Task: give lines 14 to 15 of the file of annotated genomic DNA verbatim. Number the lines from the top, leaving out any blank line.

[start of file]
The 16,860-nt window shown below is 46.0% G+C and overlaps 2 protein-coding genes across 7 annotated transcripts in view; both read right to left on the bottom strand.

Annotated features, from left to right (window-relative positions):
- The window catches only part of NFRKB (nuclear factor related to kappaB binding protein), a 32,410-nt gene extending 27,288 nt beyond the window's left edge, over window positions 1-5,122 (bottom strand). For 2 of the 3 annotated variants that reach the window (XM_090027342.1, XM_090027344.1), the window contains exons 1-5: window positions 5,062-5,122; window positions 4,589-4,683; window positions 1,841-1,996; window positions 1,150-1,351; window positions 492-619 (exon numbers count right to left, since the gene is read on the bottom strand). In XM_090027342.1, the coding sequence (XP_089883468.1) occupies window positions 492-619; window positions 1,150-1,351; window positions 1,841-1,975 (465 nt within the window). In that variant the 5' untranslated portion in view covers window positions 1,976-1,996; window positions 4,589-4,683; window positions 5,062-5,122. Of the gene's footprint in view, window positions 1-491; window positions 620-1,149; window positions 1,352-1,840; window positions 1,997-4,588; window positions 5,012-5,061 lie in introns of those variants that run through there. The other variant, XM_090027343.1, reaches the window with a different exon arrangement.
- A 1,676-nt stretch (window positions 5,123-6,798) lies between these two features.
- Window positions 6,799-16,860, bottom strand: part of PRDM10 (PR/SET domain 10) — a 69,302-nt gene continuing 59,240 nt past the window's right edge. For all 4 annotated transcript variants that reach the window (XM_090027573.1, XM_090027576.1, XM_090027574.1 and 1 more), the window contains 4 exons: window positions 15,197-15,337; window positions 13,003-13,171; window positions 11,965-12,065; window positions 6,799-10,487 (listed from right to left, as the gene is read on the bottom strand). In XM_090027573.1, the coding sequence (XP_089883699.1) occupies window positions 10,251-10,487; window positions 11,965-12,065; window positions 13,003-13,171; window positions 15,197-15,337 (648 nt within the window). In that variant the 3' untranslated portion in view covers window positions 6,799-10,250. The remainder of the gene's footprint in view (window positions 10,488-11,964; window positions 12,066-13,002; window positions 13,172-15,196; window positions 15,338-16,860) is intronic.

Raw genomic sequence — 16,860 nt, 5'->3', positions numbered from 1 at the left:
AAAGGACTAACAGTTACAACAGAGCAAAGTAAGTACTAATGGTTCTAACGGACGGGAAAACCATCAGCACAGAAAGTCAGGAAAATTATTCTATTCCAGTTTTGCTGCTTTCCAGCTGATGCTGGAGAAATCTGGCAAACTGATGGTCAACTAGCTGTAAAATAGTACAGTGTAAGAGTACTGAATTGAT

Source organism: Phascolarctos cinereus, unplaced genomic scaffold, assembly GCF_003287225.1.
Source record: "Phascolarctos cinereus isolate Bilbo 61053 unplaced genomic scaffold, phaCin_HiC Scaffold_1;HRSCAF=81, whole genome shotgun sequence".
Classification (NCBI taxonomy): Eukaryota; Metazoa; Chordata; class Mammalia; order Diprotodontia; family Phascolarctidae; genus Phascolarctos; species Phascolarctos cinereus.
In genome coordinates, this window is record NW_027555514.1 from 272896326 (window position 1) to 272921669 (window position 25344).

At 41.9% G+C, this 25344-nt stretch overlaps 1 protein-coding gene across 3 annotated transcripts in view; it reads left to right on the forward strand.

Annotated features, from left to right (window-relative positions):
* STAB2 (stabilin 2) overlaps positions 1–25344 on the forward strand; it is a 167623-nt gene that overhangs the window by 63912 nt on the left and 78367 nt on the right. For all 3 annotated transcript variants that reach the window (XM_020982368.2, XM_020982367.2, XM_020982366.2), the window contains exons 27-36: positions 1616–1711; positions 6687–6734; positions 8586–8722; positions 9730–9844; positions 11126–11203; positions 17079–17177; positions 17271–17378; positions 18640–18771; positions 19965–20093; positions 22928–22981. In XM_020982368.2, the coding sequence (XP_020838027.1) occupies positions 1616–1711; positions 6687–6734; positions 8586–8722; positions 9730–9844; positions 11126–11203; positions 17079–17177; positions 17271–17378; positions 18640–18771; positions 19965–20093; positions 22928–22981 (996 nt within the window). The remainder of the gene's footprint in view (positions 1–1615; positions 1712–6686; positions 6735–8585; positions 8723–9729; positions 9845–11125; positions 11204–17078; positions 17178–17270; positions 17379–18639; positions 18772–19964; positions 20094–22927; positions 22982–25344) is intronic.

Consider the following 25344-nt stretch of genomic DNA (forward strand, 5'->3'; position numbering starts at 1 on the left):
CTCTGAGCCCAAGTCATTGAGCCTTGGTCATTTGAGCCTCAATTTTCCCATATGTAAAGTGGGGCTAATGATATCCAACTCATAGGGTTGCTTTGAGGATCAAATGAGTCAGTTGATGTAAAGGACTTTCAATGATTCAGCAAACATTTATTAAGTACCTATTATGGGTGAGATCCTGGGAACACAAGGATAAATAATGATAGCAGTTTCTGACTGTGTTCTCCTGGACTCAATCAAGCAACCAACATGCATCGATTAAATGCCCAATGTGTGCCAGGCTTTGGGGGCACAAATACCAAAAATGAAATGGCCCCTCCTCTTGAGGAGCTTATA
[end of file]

* STAB2 (stabilin 2) overlaps positions 1–25344 on the forward strand; it is a 167623-nt gene that overhangs the window by 63912 nt on the left and 78367 nt on the right. For all 3 annotated transcript variants that reach the window (XM_020982368.2, XM_020982367.2, XM_020982366.2), the window contains exons 27-36: positions 1616–1711; positions 6687–6734; positions 8586–8722; positions 9730–9844; positions 11126–11203; positions 17079–17177; positions 17271–17378; positions 18640–18771; positions 19965–20093; positions 22928–22981. In XM_020982368.2, the coding sequence (XP_020838027.1) occupies positions 1616–1711; positions 6687–6734; positions 8586–8722; positions 9730–9844; positions 11126–11203; positions 17079–17177; positions 17271–17378; positions 18640–18771; positions 19965–20093; positions 22928–22981 (996 nt within the window). The remainder of the gene's footprint in view (positions 1–1615; positions 1712–6686; positions 6735–8585; positions 8723–9729; positions 9845–11125; positions 11204–17078; positions 17178–17270; positions 17379–18639; positions 18772–19964; positions 20094–22927; positions 22982–25344) is intronic.

Consider the following 25344-nt stretch of genomic DNA (forward strand, 5'->3'; position numbering starts at 1 on the left):